After touring farms throughout her state, Whitman said roughly 10 percent of the state's $800 million a year agriculture industry will be severely affected, with crop losses predicted to range anywhere from 20 to 100 percent.
With environmentalists and agriculture officials warning that it could already be too late, Governor Whitman has decided to hold off on declaring an outright drought emergency.
"We don't want to have to move to the drought emergency. That is very severe and the restrictions and the penalties are very severe. However, having said that, we are fully prepared to do that when we feel it is warranted," she said.
Pennsylvania has been under mandatory water restrictions since July 21, when Gov. Tom Ridge declared a drought emergency in 55 counties including Philadelphia and its suburbs.
"If we don't begin to conserve today, there won't be any water to conserve tomorrow," Ridge said when announcing the restrictions. "Unless we act now, we will encounter severe consequences in the future."
Pennsylvania officials estimate that restrictions against watering lawns and washing cars could mean as much as a 50 percent saving in the amount of water that residents use during summer months.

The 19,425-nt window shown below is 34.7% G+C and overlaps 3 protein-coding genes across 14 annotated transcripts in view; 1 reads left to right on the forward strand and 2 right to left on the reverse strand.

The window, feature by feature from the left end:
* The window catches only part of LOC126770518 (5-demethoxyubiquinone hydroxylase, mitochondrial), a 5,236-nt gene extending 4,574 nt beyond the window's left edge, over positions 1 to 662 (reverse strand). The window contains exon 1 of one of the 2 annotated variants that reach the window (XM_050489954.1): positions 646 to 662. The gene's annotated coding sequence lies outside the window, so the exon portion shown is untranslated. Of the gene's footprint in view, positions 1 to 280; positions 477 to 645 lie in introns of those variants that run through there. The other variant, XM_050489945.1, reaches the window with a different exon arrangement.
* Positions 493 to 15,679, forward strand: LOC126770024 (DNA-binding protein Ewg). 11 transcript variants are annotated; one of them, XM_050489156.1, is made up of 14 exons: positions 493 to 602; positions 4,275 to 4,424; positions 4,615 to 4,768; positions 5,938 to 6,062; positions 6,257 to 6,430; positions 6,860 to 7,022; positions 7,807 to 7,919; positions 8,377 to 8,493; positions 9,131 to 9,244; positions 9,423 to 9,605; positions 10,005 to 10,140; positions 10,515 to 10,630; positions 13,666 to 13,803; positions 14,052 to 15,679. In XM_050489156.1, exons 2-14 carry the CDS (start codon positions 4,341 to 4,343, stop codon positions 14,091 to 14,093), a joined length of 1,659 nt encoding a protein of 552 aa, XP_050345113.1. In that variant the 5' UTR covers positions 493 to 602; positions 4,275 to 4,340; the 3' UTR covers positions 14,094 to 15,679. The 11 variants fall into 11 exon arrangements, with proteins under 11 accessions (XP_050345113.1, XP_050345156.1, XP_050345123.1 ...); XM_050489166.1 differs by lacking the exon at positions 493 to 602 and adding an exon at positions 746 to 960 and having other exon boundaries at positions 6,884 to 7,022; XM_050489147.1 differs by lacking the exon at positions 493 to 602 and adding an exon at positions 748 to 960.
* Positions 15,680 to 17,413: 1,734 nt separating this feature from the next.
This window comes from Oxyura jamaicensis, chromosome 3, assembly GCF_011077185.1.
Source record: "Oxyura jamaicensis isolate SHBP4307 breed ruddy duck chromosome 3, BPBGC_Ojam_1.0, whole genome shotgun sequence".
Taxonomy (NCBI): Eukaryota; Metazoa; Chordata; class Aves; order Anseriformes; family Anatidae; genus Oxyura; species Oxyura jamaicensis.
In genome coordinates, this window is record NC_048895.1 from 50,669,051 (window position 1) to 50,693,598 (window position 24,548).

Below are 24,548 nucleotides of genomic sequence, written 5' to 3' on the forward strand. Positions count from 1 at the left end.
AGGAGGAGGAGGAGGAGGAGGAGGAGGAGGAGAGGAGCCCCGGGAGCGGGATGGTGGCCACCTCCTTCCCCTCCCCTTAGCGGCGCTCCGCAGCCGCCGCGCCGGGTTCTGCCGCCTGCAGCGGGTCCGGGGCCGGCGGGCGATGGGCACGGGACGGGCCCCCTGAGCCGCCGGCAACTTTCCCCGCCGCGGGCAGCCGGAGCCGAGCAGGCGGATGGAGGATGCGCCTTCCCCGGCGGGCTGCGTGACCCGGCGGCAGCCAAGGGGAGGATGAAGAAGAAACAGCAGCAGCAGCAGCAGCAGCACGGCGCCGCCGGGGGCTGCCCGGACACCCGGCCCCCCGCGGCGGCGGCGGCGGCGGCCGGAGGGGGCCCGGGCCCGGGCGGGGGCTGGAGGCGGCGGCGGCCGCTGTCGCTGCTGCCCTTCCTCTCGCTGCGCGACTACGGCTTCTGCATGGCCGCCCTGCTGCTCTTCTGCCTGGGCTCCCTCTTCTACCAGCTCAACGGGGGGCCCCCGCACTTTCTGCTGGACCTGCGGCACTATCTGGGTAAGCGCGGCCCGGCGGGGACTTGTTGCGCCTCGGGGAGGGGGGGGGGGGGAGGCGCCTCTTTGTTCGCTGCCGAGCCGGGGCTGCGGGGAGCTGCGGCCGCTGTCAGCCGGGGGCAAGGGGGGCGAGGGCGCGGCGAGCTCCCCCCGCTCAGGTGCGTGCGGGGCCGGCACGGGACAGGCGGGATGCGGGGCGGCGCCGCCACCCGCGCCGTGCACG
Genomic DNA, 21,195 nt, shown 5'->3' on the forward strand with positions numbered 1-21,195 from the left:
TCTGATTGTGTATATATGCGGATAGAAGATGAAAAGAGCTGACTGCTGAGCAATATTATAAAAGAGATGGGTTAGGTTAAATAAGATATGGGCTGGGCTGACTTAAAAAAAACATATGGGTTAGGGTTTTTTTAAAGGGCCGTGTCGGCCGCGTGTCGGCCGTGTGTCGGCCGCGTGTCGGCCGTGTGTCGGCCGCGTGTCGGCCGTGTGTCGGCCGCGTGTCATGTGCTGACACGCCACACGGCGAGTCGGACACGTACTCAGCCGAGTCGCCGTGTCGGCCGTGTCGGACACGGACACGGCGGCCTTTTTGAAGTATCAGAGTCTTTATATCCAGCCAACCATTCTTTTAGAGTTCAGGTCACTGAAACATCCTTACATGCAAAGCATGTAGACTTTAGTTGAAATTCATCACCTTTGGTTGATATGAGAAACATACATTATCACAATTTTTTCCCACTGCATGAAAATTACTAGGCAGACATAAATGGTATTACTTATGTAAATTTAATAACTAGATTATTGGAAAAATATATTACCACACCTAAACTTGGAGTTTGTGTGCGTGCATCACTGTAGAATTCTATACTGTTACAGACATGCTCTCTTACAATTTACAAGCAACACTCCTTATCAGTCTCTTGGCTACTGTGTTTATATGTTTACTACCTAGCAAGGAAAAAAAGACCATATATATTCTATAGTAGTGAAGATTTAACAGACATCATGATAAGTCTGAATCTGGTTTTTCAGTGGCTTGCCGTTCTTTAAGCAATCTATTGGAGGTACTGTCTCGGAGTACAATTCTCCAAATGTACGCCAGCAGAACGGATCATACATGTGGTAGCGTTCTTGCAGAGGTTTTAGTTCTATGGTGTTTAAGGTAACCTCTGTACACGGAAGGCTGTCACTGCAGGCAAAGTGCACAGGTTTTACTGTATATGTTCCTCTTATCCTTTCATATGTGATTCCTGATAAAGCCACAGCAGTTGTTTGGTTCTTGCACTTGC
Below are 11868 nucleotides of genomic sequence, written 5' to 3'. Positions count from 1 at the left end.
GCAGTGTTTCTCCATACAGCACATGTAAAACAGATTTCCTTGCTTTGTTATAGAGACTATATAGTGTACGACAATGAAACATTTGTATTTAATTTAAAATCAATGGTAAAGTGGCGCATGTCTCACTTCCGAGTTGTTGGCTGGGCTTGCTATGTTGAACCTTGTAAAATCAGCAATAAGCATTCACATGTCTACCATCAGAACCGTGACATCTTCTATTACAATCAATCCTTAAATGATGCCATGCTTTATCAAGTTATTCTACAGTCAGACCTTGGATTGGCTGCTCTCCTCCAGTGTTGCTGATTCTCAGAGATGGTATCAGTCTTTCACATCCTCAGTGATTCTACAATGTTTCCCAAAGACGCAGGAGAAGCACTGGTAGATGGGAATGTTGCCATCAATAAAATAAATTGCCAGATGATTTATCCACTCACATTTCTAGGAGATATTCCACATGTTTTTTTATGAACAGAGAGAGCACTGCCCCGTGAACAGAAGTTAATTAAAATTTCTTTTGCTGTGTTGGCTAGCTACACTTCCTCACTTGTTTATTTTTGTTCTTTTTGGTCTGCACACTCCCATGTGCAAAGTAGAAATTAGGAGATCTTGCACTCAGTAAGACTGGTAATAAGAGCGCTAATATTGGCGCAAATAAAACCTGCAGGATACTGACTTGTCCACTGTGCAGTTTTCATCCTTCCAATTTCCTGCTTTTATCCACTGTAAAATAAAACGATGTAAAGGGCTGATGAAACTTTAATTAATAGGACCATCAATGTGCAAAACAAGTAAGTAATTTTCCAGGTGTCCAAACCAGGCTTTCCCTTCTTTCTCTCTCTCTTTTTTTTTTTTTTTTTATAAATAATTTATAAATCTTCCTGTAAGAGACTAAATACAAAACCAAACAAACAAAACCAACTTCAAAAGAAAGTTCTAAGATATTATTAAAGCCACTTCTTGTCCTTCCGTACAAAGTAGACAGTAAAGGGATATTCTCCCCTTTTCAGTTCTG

The current drought is only the latest blow for American agriculture, combining with low crop prices and weak farm exports to revisit the nightmares of the early 1980s farm crisis.
"Even with this drought assistance, there remain serious problems in American agriculture," Secretary Glickman said. "Low prices, over production and natural disasters have devastated family farmers this year. We need an adequate safety net for our farmers and ranchers."
This is the second year in a row that Congress has appropriated aid beyond normal subsidy programs, with the Senate yesterday passing $7.4 billion in emergency assistance.
Farmers and ranchers wonder if it is too little, too late. In July, several thousand farmers from around the Midwest joined in a Minnesota rally to save the family farm, calling for restrictions on corporate farms and consolidation among grain and seed processors.